To best answer this, we want to look first at a more general time frame, by reviewing both Old and New Testament Scriptures. In Galatians 3:16-17, we read, “Now to Abraham and his Seed were the promises made. He does not say, ‘And to SEEDS,’ as of many, but as of one, ‘AND TO YOUR SEED,’ who is Christ. And this I say, that the law, which was four hundred and thirty years later, cannot annul the covenant that was confirmed before by God in Christ, that it should make the promise of no effect.”
Many believe that this should be reckoned from the first time that God expressed His intentions to Abram when he was 75 years old (compare Genesis 12:1-4). But there are two important points that we can glean from Paul in the Scripture above that will show that this may not be the case.
Firstly, he uses the name “Abraham” and not “Abram.” Abram was his name at the time God first talked to him in Genesis 12 as well as through the next 24 years of his life. This means that the first two covenants that God made with this man were during the time he was called Abram. In Genesis 15:18 we find the first covenant or agreement, and the second one is mentioned at the beginning of Genesis 17. Interestingly enough, in the first four verses of this chapter God makes the covenant with Abram and then in the very next verse He changes Abram’s name to Abraham (verse 5). Technically then, Galatians 3 is not citing one of the first two agreements with Abram, but rather referencing one of the subsequent covenants with Abraham.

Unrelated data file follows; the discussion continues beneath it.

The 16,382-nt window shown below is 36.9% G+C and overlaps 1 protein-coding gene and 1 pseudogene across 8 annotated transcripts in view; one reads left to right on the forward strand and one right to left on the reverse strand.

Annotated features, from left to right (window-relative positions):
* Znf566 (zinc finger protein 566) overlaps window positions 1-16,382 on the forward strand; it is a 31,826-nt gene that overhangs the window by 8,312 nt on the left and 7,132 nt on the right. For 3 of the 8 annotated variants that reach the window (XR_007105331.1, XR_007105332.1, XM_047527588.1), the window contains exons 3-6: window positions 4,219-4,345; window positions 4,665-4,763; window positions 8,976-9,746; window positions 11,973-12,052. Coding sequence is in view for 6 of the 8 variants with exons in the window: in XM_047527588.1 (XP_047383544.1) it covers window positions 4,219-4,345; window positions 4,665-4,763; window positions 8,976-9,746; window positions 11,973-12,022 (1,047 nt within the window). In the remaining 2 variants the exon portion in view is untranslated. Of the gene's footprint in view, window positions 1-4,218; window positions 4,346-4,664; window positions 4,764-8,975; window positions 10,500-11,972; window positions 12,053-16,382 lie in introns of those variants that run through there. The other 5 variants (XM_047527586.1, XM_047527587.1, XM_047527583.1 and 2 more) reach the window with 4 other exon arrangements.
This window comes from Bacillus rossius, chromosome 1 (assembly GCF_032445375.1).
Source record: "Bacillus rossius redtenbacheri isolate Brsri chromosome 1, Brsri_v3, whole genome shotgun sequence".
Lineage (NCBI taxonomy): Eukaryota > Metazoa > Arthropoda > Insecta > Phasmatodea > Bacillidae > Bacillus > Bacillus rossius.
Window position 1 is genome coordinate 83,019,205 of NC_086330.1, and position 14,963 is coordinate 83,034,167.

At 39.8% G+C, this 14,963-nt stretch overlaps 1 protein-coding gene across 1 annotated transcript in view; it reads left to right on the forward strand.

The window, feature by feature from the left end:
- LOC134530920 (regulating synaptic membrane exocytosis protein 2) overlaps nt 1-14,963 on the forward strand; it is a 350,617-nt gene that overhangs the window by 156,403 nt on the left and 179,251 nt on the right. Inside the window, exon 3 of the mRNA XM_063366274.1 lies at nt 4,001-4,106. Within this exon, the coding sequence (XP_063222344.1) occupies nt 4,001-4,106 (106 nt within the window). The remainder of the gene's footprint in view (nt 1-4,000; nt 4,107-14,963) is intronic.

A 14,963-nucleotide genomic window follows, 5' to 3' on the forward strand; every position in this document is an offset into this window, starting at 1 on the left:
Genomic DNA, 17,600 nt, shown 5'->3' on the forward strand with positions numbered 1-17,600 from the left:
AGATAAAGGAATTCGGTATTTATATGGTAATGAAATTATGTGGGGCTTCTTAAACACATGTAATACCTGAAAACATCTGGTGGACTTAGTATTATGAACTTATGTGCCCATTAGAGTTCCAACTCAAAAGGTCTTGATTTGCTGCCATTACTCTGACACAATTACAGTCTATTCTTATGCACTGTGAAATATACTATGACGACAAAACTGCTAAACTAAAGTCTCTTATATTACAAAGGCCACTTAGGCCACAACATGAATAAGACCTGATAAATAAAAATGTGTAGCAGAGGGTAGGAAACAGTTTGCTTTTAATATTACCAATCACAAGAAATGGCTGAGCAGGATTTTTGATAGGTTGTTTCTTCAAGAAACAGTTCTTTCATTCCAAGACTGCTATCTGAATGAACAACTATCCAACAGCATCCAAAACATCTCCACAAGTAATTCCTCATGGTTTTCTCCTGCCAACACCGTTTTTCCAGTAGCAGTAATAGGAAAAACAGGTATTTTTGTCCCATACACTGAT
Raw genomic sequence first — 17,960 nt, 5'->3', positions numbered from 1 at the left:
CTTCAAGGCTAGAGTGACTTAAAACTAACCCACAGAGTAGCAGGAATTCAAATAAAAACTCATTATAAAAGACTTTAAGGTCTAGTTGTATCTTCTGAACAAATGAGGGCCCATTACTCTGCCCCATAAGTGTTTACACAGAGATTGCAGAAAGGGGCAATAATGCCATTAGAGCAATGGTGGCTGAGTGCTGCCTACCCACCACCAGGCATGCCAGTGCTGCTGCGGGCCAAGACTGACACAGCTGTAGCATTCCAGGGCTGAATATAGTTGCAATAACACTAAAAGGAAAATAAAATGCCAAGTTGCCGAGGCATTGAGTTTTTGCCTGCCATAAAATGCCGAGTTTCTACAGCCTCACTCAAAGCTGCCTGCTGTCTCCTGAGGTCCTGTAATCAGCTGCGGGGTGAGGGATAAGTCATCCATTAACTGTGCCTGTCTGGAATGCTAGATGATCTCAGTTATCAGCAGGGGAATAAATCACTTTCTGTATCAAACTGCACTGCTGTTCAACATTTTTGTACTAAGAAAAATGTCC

(For further information on the covenants which God made with Abram or Abraham, please read our free booklet, “And Lawlessness Will Abound…”).
Secondly, the context of Galatians 3:16-17 was the covenant confirmed in “THE SEED”—Jesus Christ. This would therefore rule out the covenants God made with Abraham in Genesis 17, which included merely physical blessings for the SEEDS or descendants of Abraham, as well as the covenant of circumcision (Genesis 17:10; Acts 7:8). This is in no way related to what Paul was talking about. However, when we come to the final covenant in Genesis 22:18, we find something that was not previously promised, THE Seed. The verse reads, “In your seed all the nations of the earth shall be blessed, because you have obeyed My voice.”
Acts 3:25-26 refers to this statement specifically as a covenant: “You are sons of the prophets, and of the covenant which God made with our fathers, saying to Abraham, ‘And in your seed all the families of the earth shall be blessed.’ To you first, God, having raised up His Servant Jesus, sent Him to bless you, in turning away every one of you from your iniquities.” It also clarifies that the Seed that would truly do all the blessing would be Christ.
This brings us back to Galatians 3:16-17 where Paul has reiterated the fact that the Seed is Christ. Therefore, when he writes “the covenant that was confirmed before by God IN CHRIST,” it seems obvious that it can only refer to the FINAL Abrahamic covenant of Genesis 22. This then gives us a starting point for the 430 years.
The 430 years in Galatians 3 are an allusion to Exodus 12:40-41 which states, “Now the sojourn of the children of Israel who lived in Egypt was four hundred and thirty years. And it came to pass at the end of the four hundred and thirty years—on that very same day—it came to pass that all the armies of the LORD went out from the land of Egypt.”
The problem that some often have with this passage is that they assume this is stating that the Israelites were in Egypt for 430 years. What it is actually saying is that the Israelites, the off-spring of Abraham, who had lived in Egypt, sojourned 430 years; they temporarily dwelt in several areas, and only one of them was Egypt.